Hanner's inequalities in the theory of $L^p$ spaces (see http://en.wikipedia.org/wiki/Hanner's_inequalities) look hard to come-up with at the first glance. Their proof (say, the one in Lieb & Loss "Analysis", Theorem 2.5.) gives no intuition (at least for me) how they come about. How does one see that these inequalities turn up naturally? Do you know a proof which at the same time hints to how one starts considering Hanner inequalities. I hope this is not too vague of a question. Both Wikipedia and Lieb & Loss mention that Hanner's inequalities have to do with uniform convexity of $L^p$ spaces, but from that alone I cannot see how they arise "naturally".
First, a probably unsatisfactory answer to your first question. I believe that Hanner proved his inequalities because he was investigating the modulus of convexity of $L^p$. So possibly he formed a guess on whatever basis, saw that guess would be correct if what have come to be known as Hanner's inequalities were true, then found that he could prove the inequalities. (I haven't actually looked at Hanner's paper so I might be wrong about the history, and in any case this is the kind of thought process that is seldom recorded in papers.)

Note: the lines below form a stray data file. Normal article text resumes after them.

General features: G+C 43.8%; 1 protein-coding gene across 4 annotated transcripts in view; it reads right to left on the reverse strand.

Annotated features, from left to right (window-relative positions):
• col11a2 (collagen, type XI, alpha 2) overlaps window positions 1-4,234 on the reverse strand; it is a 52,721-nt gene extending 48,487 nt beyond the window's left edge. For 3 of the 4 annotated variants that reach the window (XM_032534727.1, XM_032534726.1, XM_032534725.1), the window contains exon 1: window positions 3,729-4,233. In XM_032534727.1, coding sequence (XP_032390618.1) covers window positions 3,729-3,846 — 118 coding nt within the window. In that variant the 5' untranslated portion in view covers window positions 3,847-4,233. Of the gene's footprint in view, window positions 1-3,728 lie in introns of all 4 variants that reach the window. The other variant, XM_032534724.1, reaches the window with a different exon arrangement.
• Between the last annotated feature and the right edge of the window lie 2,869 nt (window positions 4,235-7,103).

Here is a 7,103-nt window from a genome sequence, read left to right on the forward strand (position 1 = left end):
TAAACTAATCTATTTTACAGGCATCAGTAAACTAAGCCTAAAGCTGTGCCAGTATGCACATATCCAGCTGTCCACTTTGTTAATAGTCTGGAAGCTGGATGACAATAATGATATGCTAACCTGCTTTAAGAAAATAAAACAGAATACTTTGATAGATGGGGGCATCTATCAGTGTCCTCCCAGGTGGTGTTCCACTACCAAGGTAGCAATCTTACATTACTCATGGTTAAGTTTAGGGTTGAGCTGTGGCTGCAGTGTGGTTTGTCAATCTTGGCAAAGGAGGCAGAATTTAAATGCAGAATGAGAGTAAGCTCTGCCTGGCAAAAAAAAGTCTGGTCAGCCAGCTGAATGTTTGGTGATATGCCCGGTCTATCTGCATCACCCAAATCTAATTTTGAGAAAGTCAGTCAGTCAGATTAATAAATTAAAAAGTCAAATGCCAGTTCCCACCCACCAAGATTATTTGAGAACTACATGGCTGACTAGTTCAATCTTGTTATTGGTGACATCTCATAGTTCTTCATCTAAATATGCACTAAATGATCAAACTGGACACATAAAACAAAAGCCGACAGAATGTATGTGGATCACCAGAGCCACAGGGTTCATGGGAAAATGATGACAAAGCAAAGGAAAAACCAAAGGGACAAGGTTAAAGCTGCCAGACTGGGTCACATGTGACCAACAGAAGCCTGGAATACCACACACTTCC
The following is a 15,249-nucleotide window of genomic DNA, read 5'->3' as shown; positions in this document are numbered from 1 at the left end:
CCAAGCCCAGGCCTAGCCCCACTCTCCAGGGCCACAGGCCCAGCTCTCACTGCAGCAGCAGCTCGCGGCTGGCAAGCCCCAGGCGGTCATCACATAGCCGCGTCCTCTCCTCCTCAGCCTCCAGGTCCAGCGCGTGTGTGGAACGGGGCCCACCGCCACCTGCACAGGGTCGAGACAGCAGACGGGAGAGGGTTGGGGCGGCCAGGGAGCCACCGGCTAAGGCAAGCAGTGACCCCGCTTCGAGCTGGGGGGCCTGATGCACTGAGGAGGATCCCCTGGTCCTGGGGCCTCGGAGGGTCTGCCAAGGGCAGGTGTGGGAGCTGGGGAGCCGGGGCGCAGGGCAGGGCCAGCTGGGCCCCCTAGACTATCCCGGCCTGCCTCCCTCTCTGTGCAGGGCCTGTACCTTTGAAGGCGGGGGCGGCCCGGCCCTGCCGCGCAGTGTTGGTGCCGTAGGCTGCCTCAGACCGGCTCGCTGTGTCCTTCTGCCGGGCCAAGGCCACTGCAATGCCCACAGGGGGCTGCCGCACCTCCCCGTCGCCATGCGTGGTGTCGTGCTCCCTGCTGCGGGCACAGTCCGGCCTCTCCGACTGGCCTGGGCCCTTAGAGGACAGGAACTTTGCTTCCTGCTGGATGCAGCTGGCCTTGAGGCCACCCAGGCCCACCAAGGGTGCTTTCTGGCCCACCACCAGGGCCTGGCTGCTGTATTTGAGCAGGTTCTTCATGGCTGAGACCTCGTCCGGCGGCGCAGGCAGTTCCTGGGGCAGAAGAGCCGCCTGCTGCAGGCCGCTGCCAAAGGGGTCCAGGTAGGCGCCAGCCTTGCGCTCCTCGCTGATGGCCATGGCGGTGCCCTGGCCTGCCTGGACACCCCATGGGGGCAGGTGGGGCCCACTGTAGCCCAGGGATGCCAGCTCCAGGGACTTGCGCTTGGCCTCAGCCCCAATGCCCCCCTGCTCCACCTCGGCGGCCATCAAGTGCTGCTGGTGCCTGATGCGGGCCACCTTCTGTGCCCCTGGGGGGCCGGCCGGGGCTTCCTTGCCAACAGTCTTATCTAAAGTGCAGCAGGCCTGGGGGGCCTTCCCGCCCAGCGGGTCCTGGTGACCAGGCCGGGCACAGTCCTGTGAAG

A better answer is that Hanner's inequalities generalize the parallelogram identity in a very natural way.
As for your second question, I don't know that this really fits what you're asking for either, but this paper contains the most natural-looking proof of Hanner's inequalities that I've seen.
Added: On further reflection, the best answer to the first question combines my first two paragraphs above. The parallelogram identity very precisely expresses the uniform convexity of $L^2$. So in investigating the modulus of convexity of $L^p$, it is natural to look for some inequality that generalizes the parallelogram identity to $L^p$.